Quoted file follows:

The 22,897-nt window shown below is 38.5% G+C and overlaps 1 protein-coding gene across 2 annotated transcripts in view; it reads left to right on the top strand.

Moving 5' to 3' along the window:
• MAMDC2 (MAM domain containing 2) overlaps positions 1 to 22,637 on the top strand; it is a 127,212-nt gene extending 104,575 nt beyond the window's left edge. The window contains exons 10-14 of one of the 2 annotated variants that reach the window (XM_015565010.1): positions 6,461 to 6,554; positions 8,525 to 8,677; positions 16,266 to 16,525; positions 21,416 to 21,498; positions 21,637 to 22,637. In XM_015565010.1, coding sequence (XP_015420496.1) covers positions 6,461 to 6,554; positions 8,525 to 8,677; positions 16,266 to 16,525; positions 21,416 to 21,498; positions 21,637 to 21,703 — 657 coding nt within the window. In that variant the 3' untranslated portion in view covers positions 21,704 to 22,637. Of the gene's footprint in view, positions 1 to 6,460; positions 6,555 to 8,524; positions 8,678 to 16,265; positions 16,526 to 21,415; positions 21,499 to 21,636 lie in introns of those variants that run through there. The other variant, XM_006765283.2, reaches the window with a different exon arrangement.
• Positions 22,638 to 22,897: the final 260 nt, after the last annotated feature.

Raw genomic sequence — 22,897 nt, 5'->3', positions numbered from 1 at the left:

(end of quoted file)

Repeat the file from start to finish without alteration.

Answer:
The 22,897-nt window shown below is 38.5% G+C and overlaps 1 protein-coding gene across 2 annotated transcripts in view; it reads left to right on the top strand.

Moving 5' to 3' along the window:
• MAMDC2 (MAM domain containing 2) overlaps positions 1 to 22,637 on the top strand; it is a 127,212-nt gene extending 104,575 nt beyond the window's left edge. The window contains exons 10-14 of one of the 2 annotated variants that reach the window (XM_015565010.1): positions 6,461 to 6,554; positions 8,525 to 8,677; positions 16,266 to 16,525; positions 21,416 to 21,498; positions 21,637 to 22,637. In XM_015565010.1, coding sequence (XP_015420496.1) covers positions 6,461 to 6,554; positions 8,525 to 8,677; positions 16,266 to 16,525; positions 21,416 to 21,498; positions 21,637 to 21,703 — 657 coding nt within the window. In that variant the 3' untranslated portion in view covers positions 21,704 to 22,637. Of the gene's footprint in view, positions 1 to 6,460; positions 6,555 to 8,524; positions 8,678 to 16,265; positions 16,526 to 21,415; positions 21,499 to 21,636 lie in introns of those variants that run through there. The other variant, XM_006765283.2, reaches the window with a different exon arrangement.
• Positions 22,638 to 22,897: the final 260 nt, after the last annotated feature.

Raw genomic sequence — 22,897 nt, 5'->3', positions numbered from 1 at the left: